This technical document describes how to combine the GoldenGate logdump utility, UNIX shell scripting and MS Excel to generate a detailed summary report to aid in manual load balancing of tables across multiple GoldenGate replication processes. This document is not intended to be a comprehensive overview of all replication performance techniques; it is limited to the usage of logdump to collect table level statistics, how to import those statistics into a spreadsheet and then make use of them.
Replicating a high volume of change data in a single data stream (one extract, one pump, one replicat, for example) often does not provide enough throughput to maintain latency requirements for real-time data feeds between source and target systems. Understanding how to split the data into evenly distributed data streams is fundamental to increasing throughput.
After a reasonable sample of change data has been captured and written to a trail, the trail data will be used as the primary input to methodically spread the tables across multiple replication processes for increased throughput. This is done by extracting change data over a representative period of time that might either reflect a specific load test or typical production transaction mix.
Once the trail(s) exist a feature of the logdump utility is then used to log table details (bytes, inserts, updates, deletes, etc.) to a loosely structured text file. Before this data is used in a spreadsheet the log dump output will first be reformatted into horizontal records with one row per table and values separated by commas. Reformatting is done using standard UNIX commands strung together at the command line or in shell scripts.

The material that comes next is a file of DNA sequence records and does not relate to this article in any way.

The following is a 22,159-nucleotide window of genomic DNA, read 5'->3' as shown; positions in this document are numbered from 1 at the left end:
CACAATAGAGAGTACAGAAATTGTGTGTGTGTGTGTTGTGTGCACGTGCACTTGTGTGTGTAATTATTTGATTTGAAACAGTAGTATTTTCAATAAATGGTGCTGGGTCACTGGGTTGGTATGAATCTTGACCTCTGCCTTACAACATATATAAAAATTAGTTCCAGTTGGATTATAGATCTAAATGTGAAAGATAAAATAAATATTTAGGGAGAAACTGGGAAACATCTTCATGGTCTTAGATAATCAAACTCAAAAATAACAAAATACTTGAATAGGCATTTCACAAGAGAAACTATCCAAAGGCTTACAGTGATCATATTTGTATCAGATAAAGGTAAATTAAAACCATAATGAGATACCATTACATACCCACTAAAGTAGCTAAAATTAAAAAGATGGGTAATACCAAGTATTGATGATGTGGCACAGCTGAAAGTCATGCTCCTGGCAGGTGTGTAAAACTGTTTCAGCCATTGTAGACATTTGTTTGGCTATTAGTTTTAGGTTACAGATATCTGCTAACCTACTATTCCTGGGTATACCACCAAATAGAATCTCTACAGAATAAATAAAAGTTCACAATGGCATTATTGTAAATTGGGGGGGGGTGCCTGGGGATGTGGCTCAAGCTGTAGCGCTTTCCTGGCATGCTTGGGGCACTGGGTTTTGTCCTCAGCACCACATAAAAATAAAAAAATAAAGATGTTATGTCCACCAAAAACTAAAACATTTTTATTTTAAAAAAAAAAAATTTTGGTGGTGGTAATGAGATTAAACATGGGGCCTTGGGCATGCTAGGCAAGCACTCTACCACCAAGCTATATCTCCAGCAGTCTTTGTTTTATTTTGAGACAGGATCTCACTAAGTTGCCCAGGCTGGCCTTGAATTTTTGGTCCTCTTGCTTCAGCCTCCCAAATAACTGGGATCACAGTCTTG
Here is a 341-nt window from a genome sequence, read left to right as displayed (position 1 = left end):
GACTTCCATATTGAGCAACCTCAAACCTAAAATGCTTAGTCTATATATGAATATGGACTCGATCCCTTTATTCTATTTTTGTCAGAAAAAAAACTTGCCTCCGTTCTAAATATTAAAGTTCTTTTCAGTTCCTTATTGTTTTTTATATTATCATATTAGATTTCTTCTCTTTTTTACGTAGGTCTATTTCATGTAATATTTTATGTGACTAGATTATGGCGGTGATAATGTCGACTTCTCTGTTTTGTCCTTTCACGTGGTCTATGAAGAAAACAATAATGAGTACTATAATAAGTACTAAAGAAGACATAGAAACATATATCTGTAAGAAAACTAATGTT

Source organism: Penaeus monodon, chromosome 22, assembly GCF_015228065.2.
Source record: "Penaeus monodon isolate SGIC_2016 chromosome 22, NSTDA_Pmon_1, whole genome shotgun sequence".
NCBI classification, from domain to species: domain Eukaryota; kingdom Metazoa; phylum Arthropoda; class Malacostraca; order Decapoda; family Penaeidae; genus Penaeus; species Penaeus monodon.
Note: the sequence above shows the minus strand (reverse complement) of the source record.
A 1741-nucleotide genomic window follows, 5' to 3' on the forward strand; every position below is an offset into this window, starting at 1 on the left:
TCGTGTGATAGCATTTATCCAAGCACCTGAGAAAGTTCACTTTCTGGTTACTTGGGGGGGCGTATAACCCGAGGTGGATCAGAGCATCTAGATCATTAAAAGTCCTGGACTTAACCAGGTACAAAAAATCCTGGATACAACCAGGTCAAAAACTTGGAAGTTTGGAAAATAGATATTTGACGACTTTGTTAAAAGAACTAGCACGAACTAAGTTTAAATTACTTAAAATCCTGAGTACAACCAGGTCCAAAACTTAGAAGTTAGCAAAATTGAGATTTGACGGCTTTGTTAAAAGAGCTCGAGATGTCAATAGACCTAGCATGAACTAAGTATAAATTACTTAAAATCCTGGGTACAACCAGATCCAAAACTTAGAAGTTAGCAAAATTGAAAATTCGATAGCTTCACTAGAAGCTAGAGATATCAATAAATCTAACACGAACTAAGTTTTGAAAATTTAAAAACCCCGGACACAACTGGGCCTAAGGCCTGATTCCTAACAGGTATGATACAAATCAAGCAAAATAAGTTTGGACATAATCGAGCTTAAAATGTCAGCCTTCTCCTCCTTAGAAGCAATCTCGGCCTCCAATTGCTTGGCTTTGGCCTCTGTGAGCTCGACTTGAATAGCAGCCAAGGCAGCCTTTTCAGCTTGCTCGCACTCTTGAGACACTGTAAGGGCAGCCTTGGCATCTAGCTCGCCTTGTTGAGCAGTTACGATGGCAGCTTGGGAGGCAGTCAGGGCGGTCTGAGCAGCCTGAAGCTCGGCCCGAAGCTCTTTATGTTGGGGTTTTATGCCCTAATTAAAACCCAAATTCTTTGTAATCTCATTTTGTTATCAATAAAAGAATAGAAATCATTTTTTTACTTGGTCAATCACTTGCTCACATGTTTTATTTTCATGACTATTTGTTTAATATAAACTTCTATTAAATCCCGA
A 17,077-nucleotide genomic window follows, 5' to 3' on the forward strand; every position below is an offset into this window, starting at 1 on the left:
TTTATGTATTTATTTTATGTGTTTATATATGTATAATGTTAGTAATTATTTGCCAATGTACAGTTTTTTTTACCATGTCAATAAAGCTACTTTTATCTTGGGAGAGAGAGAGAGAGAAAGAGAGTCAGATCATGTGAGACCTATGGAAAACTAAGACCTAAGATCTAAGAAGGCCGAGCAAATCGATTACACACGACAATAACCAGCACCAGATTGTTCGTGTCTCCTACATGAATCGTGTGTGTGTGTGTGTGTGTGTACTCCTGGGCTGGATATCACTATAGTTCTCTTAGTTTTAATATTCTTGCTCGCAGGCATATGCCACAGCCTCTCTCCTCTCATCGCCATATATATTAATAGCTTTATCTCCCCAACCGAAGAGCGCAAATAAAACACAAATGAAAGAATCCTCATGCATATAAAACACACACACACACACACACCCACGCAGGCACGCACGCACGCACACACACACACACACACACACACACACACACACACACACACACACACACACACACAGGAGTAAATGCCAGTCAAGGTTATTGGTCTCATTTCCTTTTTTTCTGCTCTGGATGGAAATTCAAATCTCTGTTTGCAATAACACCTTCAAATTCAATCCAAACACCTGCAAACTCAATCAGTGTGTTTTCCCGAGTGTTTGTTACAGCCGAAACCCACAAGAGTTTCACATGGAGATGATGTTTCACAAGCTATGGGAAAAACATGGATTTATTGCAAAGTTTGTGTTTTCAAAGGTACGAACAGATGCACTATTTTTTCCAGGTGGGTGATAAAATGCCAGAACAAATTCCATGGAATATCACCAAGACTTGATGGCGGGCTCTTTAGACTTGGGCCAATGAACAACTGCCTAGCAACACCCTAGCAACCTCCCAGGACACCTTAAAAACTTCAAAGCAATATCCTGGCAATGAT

Finally, the formatted data is imported into MS Excel (or any spreadsheet application) and percentages are calculated based on change data bytes. The resulting spreadsheet will then provide the insight needed to evenly distribute the data load across multiple processes. The spreadsheet may also double as a summary report to customers.
Undoubtedly some tables will account for a greater percentage of the change data than other tables. In instances when, for example, one table accounts for 90% or all the change data bytes then the load balancing method described here will highlight this fact but balancing the load across multiple process will typically require the use of additional methods such as the of the "range" function in table or map statements. Ranges are not covered in this document.
This article was written by Joe deBuzna, Product Manger for Oracle GoldenGate.
The complete document can be found on the Oracle Support site under the document ID:1301300.1